First, a confession: when I first played the Overwatch beta, it didn’t blow me away. The character design was exemplary, but the gameplay felt limited to me. The lack of single player seemed odd, given how much story had been built for this multiplayer only game, and the rounds seemed too straightforward to carry lasting appeal for me.
That was 20 hours’ worth of Overwatch ago.
Now, I’m a certified addict; Overwatch, like all of Blizzard’s properties (most notably World of Warcraft, the massive multiplayer RPG that perfected the model and was the most popular game in the world for many years) is a beautifully well thought out game. Mechanically, the characters and their various abilities strike a careful balance that allows the ‘metagame’ (the most popular tactical manoeuvres) to shift regularly, and make different combinations of characters interesting and viable.
Perhaps most notable, however, has been Blizzard’s ongoing commitment to expanding the game for free. Since launch, four new heroes have been added (Ana, Sombra, Orisa, and most recently Doomfist), as well as new maps, and new modes. Traditionally, post-release characters come in the form of downloadable content (DLC), available for purchase. While it is appreciated that these characters remain free, it also makes sense for Overwatch’s balance, as every new character shifts the tactical dynamic and barring some players from that would disrupt the in-game ecosystem quite considerably.
Since I’ve been playing, two characters have been released: Orisa, the large defence robot and as of a couple days ago, Doomfist; Doomfist is a character steeped in Overwatch lore and has long been teased in everything from posters to having the Doomfist weapon itself as the cargo to be escorted in the Numbani map, so as a fan favourite character already, it was with great anticipation that I attended the design panel at Comic Con. I was excited to learn more about the character but was pleasantly surprised to instead gain tremendous insight into a game I love, the team that makes it, and the tremendous amount of thought and care that go into ensuring that Overwatch remains a narratively rich game, despite not featuring a narrative in-game.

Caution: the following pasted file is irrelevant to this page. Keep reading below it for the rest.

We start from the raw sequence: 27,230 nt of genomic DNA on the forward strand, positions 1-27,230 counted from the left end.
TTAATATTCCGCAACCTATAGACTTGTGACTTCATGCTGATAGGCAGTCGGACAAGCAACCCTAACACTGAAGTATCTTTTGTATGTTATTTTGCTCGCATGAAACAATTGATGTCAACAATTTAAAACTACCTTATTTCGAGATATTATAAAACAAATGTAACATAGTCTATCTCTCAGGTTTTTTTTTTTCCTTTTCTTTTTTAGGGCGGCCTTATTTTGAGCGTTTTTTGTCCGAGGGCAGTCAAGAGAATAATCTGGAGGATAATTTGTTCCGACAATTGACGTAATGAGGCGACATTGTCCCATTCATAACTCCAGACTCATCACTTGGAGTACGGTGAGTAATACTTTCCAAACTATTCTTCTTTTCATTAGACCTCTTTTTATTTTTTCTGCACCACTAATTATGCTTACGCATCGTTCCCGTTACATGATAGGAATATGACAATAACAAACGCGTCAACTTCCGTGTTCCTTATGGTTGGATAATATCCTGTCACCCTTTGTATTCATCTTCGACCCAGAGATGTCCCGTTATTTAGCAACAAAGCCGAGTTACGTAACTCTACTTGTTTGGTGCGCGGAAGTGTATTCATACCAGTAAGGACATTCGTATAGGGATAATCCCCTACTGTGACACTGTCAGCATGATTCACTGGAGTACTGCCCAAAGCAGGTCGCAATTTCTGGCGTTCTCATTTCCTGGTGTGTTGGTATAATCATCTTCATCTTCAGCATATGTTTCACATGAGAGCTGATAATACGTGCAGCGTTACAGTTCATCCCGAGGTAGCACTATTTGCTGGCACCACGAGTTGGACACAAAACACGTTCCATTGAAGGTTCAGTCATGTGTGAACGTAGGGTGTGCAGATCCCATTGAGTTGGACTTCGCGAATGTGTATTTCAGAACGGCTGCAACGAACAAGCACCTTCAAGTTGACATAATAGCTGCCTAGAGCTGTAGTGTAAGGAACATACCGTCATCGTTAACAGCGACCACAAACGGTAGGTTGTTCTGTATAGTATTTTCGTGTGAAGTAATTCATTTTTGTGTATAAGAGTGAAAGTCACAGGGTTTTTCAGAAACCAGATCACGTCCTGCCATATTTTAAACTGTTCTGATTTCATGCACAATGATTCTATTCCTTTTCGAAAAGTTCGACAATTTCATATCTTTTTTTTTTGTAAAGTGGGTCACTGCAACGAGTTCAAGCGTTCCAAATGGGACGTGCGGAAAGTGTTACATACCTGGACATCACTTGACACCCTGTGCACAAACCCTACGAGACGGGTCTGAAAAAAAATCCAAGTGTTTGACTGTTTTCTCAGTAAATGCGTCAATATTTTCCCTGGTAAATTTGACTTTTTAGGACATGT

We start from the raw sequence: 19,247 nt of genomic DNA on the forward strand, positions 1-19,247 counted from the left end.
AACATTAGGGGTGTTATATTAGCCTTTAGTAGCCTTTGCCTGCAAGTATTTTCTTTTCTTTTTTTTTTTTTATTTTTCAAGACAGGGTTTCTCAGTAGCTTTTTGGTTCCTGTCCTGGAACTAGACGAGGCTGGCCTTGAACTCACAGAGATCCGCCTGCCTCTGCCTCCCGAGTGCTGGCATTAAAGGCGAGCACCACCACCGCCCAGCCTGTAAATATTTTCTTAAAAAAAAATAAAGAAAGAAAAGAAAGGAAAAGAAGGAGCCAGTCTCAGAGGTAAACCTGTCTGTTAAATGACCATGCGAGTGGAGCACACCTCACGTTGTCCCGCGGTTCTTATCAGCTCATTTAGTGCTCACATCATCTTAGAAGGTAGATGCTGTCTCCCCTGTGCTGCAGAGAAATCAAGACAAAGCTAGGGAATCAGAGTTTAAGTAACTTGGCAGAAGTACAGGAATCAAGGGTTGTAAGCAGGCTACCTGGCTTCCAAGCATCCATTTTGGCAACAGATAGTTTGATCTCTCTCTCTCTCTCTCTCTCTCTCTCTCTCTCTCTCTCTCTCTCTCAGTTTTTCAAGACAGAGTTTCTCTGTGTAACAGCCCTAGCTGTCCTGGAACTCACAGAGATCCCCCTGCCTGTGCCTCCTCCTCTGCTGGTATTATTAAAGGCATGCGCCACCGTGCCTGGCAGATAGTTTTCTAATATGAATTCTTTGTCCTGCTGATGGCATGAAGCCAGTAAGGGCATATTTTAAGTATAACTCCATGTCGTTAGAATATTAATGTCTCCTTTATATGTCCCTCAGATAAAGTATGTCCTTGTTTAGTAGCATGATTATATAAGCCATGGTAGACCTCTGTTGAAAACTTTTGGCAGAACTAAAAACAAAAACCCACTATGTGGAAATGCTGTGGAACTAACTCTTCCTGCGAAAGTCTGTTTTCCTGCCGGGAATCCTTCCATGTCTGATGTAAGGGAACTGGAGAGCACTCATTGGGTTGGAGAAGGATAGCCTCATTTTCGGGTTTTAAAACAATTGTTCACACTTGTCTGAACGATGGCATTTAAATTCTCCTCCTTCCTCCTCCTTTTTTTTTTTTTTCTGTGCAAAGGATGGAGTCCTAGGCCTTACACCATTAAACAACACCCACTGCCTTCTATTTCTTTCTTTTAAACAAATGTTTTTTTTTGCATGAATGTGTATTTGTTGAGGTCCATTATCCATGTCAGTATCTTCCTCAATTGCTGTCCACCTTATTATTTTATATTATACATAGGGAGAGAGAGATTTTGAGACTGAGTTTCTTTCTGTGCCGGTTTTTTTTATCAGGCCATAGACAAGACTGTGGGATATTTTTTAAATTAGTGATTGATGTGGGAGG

What follows is a deep-dive into the panel and the design process of Overwatch, both for Doomfist as a character and the game as a whole; it’s hella nerdy. You’ve been warned.
Doomfist, as a name, has been around since the game’s inception, with the designers admitting that picking the line-up was like a fantasy draft: they had so many good ideas that they had to cut a bunch in order to pick which ones to start with and what kind of balance the game needed. Nevertheless, the characters who didn’t make the cut ended up in the lore, with Doomfist appearing in silhouette in an early video, reflected off a screen, which gave the team a base-line for what the eventual character would look like (other than a guy with a giant fist, which was pretty well guaranteed). From there, it still took a year before a final Doomfist concept landed (leading to tonnes of speculation from fans about who would play Doomfist and when the character would drop – Terry Crews campaigned pretty hard to voice him, which would have been rad).
The actual building of the character begins with creating a body form: well this seems obvious from a character perspective, it actually serves a more important purpose in-game of figuring out the ‘hit box’ for the character, i.e. where on the character weapons will hit when fired. This is vital both for the player (since this is a first-person-shooter), and for opponents, who will be trying to target specific parts of the body (like headshots) to increase damage. Doomfist is a big figure, meaning he’s easy to hit; the payoff being he can also be super powerful (or have a tonne of health, as described below).